Rising interest rates tighten debt squeeze on US farmers

By Emma Johnson
July 9, 2018
Tractorcade by thousands of farmers from across country arrives in Washington, Feb. 5, 1979. Organized by American Agricultural Movement, farmers occupied National Mall for weeks demanding parity - guaranteed prices for their crops at least equal to costs of production.
Courtesy of Smithsonian Institution. Photo by J. WootenTractorcade by thousands of farmers from across country arrives in Washington, Feb. 5, 1979. Organized by American Agricultural Movement, farmers occupied National Mall for weeks demanding parity - guaranteed prices for their crops at least equal to costs of production.

Rising interest rates are piling further burdens on working farmers, whose debts are reaching record levels this year. At the same time, sharpening competition and increased production have forced net farm income down by half since 2013 — to an estimated 12-year low.

Small family farms — which account for 90 percent of all U.S. farms — are fighting to survive under conditions of continuing downward pressure on crop and livestock prices, while costs for fertilizer, seed and machinery continue to rise.

The vast majority of family farmers depend on off-farm jobs to keep going. They are held hostage to agricultural monopolies that control the markets and dictate the terms for input prices and what they get paid for their production.

The Federal Reserve June 13 boosted interest rates for the second time this year. The Fed also announced that two more raises can be expected in 2018. Loans are crucial for farmers, who borrow to get what they need to plant, feed livestock and operate during growing season, hoping to cover the loans — and interest — and make some net income when they sell what they’ve raised.

Interest rates on farm loans reached a five-year high of 5.6 percent in the fourth quarter last year.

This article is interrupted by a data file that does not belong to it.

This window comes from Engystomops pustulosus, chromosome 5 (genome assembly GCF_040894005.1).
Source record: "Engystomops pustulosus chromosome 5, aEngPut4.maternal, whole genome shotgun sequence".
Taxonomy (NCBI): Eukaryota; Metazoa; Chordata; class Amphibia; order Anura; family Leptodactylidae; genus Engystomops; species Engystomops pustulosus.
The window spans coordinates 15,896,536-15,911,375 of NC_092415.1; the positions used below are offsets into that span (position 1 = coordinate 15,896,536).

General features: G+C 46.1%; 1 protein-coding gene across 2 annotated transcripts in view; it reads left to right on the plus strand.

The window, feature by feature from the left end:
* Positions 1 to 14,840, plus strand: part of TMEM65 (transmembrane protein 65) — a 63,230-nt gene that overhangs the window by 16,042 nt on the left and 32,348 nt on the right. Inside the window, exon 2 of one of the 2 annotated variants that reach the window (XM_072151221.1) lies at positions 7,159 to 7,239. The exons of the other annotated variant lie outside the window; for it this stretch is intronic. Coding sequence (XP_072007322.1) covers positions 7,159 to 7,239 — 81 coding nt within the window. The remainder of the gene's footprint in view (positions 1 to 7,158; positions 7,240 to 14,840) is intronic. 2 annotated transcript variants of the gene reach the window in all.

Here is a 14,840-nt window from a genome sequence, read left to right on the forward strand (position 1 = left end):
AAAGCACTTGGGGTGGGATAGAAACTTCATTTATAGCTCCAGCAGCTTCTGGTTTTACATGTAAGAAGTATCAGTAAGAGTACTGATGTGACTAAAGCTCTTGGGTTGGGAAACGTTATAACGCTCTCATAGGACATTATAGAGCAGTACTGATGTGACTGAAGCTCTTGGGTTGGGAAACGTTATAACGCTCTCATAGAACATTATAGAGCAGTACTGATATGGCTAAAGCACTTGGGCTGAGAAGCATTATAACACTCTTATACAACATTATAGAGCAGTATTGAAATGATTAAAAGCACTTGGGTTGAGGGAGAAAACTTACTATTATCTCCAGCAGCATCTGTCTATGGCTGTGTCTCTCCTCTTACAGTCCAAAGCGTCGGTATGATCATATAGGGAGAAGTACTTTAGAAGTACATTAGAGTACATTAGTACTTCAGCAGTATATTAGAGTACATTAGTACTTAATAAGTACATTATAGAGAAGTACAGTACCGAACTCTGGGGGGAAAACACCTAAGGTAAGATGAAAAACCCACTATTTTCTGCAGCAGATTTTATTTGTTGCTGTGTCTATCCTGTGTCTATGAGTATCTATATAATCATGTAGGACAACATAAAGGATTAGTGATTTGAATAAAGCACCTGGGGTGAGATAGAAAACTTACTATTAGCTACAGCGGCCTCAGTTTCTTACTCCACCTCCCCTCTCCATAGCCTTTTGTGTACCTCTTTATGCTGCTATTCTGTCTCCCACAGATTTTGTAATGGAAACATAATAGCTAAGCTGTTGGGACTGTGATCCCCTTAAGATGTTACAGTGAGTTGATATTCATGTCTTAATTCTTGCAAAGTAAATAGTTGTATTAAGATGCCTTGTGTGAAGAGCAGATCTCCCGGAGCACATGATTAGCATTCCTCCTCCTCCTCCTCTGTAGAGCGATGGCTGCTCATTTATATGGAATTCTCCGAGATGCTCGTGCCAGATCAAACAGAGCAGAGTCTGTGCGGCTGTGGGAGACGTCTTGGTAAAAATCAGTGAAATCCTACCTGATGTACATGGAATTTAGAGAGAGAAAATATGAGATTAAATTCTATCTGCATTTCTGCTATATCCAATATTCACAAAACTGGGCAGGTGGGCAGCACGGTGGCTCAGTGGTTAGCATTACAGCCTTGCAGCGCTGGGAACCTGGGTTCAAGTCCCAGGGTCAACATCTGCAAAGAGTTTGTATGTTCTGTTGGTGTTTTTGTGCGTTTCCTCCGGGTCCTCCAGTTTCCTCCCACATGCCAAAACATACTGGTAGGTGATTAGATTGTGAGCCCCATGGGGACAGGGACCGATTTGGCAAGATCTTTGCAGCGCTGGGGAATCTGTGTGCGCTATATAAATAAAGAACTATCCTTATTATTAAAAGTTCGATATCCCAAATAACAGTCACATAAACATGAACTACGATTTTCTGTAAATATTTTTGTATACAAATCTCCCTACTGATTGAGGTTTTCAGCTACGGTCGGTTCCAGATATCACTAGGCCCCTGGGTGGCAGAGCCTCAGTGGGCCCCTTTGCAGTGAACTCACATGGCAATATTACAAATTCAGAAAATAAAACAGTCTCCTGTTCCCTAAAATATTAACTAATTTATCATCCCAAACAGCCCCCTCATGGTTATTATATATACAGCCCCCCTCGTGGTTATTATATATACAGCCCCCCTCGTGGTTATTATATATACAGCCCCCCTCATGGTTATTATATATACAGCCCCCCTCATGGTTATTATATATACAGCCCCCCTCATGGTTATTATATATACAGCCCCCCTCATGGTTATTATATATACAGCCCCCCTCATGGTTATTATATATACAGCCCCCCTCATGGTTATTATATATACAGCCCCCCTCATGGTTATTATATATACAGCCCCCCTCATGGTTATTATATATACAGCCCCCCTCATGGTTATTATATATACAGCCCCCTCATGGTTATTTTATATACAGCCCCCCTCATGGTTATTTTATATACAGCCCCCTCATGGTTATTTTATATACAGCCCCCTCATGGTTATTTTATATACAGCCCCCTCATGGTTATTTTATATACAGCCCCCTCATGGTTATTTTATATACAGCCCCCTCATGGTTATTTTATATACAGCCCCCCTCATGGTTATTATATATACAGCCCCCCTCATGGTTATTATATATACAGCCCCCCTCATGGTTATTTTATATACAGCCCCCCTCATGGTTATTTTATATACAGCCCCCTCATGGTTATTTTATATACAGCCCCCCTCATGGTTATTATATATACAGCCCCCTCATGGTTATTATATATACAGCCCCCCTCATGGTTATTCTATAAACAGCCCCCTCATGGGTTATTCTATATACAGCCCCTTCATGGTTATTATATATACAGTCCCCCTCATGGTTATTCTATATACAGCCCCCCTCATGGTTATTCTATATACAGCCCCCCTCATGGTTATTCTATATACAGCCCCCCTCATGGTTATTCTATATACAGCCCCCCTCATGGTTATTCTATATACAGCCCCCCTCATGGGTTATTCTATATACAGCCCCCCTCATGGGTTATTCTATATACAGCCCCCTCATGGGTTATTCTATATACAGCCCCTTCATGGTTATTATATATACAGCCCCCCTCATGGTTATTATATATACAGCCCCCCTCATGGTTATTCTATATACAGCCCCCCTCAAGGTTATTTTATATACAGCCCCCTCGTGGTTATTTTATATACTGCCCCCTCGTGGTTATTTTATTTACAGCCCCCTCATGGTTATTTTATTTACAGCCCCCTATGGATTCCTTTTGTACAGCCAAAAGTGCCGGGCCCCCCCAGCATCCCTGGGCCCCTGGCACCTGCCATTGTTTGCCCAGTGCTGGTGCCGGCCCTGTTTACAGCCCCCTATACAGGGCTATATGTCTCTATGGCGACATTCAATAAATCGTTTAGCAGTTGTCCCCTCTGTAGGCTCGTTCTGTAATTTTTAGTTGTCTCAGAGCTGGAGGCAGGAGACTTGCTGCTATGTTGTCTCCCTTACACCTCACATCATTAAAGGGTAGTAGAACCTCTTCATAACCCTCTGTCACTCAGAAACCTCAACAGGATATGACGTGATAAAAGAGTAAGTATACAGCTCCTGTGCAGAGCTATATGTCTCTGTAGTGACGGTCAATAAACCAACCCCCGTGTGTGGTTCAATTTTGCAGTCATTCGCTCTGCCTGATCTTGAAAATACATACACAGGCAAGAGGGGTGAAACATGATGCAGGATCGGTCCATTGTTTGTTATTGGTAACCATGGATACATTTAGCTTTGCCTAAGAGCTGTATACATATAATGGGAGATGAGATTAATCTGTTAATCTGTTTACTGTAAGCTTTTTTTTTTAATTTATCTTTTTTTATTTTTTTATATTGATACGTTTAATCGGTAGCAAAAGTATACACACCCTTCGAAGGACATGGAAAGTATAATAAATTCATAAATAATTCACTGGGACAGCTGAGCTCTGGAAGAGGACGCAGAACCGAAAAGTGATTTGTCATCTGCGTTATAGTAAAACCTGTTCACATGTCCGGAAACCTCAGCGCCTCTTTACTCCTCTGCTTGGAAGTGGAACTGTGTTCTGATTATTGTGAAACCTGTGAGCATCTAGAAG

“We’ve been able to survive because of cheap money,” Jason Barnes, a cattle and grain farmer in South Dakota, told the press in April. “You raise rates high enough, it will have a huge impact on people’s ability to continue farming.”

Banks also increase collateral requirements for loans, making it more expensive and risky for farmers to borrow.

“My wife is a third generation farmer, her family has been here for 119 years,” Larry Bailey of Brainard, Nebraska, told the Militant by phone June 23. “She has a side business, our daughter lives here but works off the farm, and also runs a bee production.”

Bailey says they’re lucky to still have the farm, but doubts there will be a fourth generation working the land. They’ve had to scale down to survive and today farm 7 acres, one-tenth of what they used to.

“We’ve decided to limit to apples, grapes, tomatoes, sweet corn and peppers. We’re trying to get a firmer commitment to sell what we grow,” he said. “Last year wholesalers told us to plant all this pepper. Then they didn’t want to buy it at the price we needed. And if you don’t say yes to them, you have no market.”

Giant food monopolies — Archer Daniels Midland, Bunge, Cargill and Dreyfus — control 75 percent of global grain trade. They’ve pushed for farmers to boost production in their drive to expand exports and compete on the world market. This has led to overproduction and plummeting prices. The downward pressure also affects dairy products and cattle. At the same time production costs have soared.

“As I see it, it’s a battle to stop corporate America from getting control over food production,” Bailey said. “But we’re pretty much at their mercy. The Koch brothers own all the fertilizers, Monsanto all the plant material. They dictate the terms.”

Loans, debts threaten bankruptcies

There were 6.8 million farms in the U.S. in 1935, compared to some 2 million today. And the median farm size is double what it was in the 1980s. With rising acreage and production, farmers have to take out larger loans to cover added costs. More than 70 percent of farm loans are now over $100,000. Some are up to $1 million with interest payments as high as $60,000 a year.

“I’m not sure where this is going, there is no mechanism for slowing down overproduction,” Vern Jantzen, who farms 300 acres of corn and soybeans, said by phone from Plymouth, Nebraska. “It’s all supply and demand. And if you have perishables you can’t just wait a week or a month, you’d rather dump the price and get at least something for them.”

In addition to farming, Jantzen drives a truck and a school bus. Everyone he knows has at least one job off the farm.

“Some around here have been shut off by the banks, some have downsized, others have somehow found a way to survive,” he said. “We don’t talk about it. If you don’t make it, both you and fellow farmers think it’s your failure. You’re on your own.”

Farm Aid said that the country is “on the cusp of the biggest wave of U.S. farm foreclosures since the 1980s,” when thousands of farmers drove their tractors to Washington, protesting outside Congress and the Federal Reserve.

“We haven’t seen any bankruptcies or foreclosures around here yet,” Jantzen said. “But I’m with a National Farmers Union hotline where farmers can call in and talk. The number of calls has definitely increased. A lot of people are under pressure.”

The suicide rate among farmers is now the highest of any profession in the country, the Center for Disease Control and Prevention reports.